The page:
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Gold and Silver to Explode with Treasury Issuance in 2010

December 30, 2009

Now that 2009 has come to a close, investors are looking forward to the happenings of 2010. One of the most important events is the issuance of nearly $2.2 trillion in Treasury bonds to fund government spending. Although $2.2 trillion seems relatively small compared to a federal debt just over $12 trillion, the size is magnified when you consider its impact on the markets.

2009 Treasury Sales

The 2009 Treasury issuance was relatively tiny due to the amount of quantitative easing enacted by the Federal Reserve. To help ease the credit markets, namely the Treasury markets which allow the government to spend money, the Federal Reserve printed over a trillion dollars and purchased several hundred billion dollars of US Treasuries, as well as nearly $1 trillion of “agency debt” or mortgage-backed securities.

After the Fed’s buying spree, there was only $200 billion in fixed income remaining, creating a net issuance in 2009 of $200 billion. Of course, $200 billion is virtually nothing when it comes to the world economy and the amount of money in existence, and thus, $200 billion was consumed relatively easily, with no real impact on the marketplace.

The Situation in 2010

Fixed income issues are set to increase from $1.75 trillion to $2.25 trillion next year, with the difference mostly comprised of heavier borrowing by the Federal Government via the Treasury markets.

Unfortunately, the Federal Reserve has only $200 billion remaining in its quantitative easing fund to buy agency debt and US Treasuries, and the funds will only last until March under the program enacted early last year. This leaves a total of $2.05 trillion unfunded that must be borrowed to keep government programs in the black – at least with capital and not actual earnings.

Therefore, in the next year, the US Treasury will need to borrow more than $2 trillion without the help of the Federal Reserve. China has already said it is limiting its purchases of US Treasuries, and the government is proving its resolve by redeeming long-dated bonds and rolling them into short term debt. Other purchasers, such as Japan, have their own financial problems. The remaining countries, institutions, and other investors aren't too keen on earning low rates on what is quickly becoming riskier debt.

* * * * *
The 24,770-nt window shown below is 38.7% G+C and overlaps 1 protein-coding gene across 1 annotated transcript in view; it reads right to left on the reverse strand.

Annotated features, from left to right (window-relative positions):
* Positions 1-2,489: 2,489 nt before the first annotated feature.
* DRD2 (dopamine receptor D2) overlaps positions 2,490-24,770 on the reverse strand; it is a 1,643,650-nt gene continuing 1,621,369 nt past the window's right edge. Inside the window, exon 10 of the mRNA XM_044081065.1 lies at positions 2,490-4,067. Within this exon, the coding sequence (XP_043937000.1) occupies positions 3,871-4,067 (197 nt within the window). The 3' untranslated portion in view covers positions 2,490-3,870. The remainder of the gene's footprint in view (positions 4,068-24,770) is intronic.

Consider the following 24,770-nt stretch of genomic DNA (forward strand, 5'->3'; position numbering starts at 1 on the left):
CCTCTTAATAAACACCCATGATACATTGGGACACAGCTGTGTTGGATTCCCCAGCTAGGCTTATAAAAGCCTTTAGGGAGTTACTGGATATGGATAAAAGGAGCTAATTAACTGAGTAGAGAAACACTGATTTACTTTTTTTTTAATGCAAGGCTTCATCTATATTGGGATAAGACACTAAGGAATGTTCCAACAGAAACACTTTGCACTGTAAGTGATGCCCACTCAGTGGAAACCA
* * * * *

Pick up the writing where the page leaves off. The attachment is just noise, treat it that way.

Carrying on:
What is the solution? The Fed will simply need to print more money.

The Fed Will Have to Step in with its Printer

Remember, this recession was triggered due to a shortage of credit. To aid in both creating credit, as well as providing short term loans to businesses and government, the Federal Reserve began to create money to ease the burden. As a result, the Fed bought more debt than anyone else by a factor of 10.

Moving into next year, with the same credit problems and net issuance of $2.25 trillion, the Fed will have to further its quantitative easing (inflation) programs to keep the Treasury markets liquid. Should the Federal Reserve continue to print money to gap a shortfall in Treasury sales, the creation of $2 trillion would create inflation of 25% overnight. Obviously, as in all markets, inflation will not come out of the woodwork for a period of months and possibly up to two years, but it will eventually reach the market. Subsequently, in 2010, investors of all types need to be incredibly prudent with their money and protect their assets with precious metals.

These articles are provided for informational purposes only and were obtained from publicity available sources on the Internet. These articles do not constitute financial advise or trading recommendations by Global Asset Management ("Global"). Global neither warrants the accuracy or completeness of the information contained in these articles, undertakes to update them, nor is it responsible for any omission or error contained in these articles. Viewers are encouraged to conduct, and should only rely on, their own independent research.
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